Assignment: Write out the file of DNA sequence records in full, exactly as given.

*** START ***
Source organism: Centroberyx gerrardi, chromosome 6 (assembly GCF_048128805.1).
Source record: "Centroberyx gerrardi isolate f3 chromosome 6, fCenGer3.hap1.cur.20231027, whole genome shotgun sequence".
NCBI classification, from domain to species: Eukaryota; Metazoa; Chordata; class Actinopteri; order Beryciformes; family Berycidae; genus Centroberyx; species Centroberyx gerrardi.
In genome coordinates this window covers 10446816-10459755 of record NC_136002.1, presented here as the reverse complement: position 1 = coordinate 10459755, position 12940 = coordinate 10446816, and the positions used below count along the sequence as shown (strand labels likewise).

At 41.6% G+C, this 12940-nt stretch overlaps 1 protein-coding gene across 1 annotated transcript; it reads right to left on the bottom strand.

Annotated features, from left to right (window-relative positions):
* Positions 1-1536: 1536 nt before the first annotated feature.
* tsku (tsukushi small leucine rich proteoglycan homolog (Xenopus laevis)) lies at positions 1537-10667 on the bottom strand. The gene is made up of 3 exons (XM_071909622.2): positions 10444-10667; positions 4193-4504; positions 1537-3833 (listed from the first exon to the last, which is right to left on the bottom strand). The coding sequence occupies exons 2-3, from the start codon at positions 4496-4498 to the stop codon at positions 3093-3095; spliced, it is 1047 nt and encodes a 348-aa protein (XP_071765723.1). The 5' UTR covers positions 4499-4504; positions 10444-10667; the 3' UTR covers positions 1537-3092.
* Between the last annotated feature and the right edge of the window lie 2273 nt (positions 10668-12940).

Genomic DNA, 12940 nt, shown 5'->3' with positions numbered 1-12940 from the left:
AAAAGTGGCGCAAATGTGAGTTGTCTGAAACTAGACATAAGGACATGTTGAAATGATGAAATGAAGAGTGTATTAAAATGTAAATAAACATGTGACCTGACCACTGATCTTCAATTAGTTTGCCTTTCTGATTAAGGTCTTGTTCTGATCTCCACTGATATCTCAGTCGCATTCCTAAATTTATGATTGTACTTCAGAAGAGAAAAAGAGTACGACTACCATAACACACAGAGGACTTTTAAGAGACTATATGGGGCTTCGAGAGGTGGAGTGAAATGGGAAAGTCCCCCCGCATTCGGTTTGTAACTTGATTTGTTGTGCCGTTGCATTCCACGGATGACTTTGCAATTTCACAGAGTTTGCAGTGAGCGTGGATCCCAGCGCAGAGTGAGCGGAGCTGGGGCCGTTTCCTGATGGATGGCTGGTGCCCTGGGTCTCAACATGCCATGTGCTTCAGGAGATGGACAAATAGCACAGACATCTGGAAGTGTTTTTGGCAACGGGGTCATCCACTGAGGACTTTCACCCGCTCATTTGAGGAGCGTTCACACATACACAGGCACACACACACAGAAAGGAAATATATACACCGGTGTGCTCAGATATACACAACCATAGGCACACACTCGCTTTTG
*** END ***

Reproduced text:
Source organism: Centroberyx gerrardi, chromosome 6 (assembly GCF_048128805.1).
Source record: "Centroberyx gerrardi isolate f3 chromosome 6, fCenGer3.hap1.cur.20231027, whole genome shotgun sequence".
NCBI classification, from domain to species: Eukaryota; Metazoa; Chordata; class Actinopteri; order Beryciformes; family Berycidae; genus Centroberyx; species Centroberyx gerrardi.
In genome coordinates this window covers 10446816-10459755 of record NC_136002.1, presented here as the reverse complement: position 1 = coordinate 10459755, position 12940 = coordinate 10446816, and the positions used below count along the sequence as shown (strand labels likewise).

At 41.6% G+C, this 12940-nt stretch overlaps 1 protein-coding gene across 1 annotated transcript; it reads right to left on the bottom strand.

Annotated features, from left to right (window-relative positions):
* Positions 1-1536: 1536 nt before the first annotated feature.
* tsku (tsukushi small leucine rich proteoglycan homolog (Xenopus laevis)) lies at positions 1537-10667 on the bottom strand. The gene is made up of 3 exons (XM_071909622.2): positions 10444-10667; positions 4193-4504; positions 1537-3833 (listed from the first exon to the last, which is right to left on the bottom strand). The coding sequence occupies exons 2-3, from the start codon at positions 4496-4498 to the stop codon at positions 3093-3095; spliced, it is 1047 nt and encodes a 348-aa protein (XP_071765723.1). The 5' UTR covers positions 4499-4504; positions 10444-10667; the 3' UTR covers positions 1537-3092.
* Between the last annotated feature and the right edge of the window lie 2273 nt (positions 10668-12940).

Genomic DNA, 12940 nt, shown 5'->3' with positions numbered 1-12940 from the left:
AAAAGTGGCGCAAATGTGAGTTGTCTGAAACTAGACATAAGGACATGTTGAAATGATGAAATGAAGAGTGTATTAAAATGTAAATAAACATGTGACCTGACCACTGATCTTCAATTAGTTTGCCTTTCTGATTAAGGTCTTGTTCTGATCTCCACTGATATCTCAGTCGCATTCCTAAATTTATGATTGTACTTCAGAAGAGAAAAAGAGTACGACTACCATAACACACAGAGGACTTTTAAGAGACTATATGGGGCTTCGAGAGGTGGAGTGAAATGGGAAAGTCCCCCCGCATTCGGTTTGTAACTTGATTTGTTGTGCCGTTGCATTCCACGGATGACTTTGCAATTTCACAGAGTTTGCAGTGAGCGTGGATCCCAGCGCAGAGTGAGCGGAGCTGGGGCCGTTTCCTGATGGATGGCTGGTGCCCTGGGTCTCAACATGCCATGTGCTTCAGGAGATGGACAAATAGCACAGACATCTGGAAGTGTTTTTGGCAACGGGGTCATCCACTGAGGACTTTCACCCGCTCATTTGAGGAGCGTTCACACATACACAGGCACACACACACAGAAAGGAAATATATACACCGGTGTGCTCAGATATACACAACCATAGGCACACACTCGCTTTTG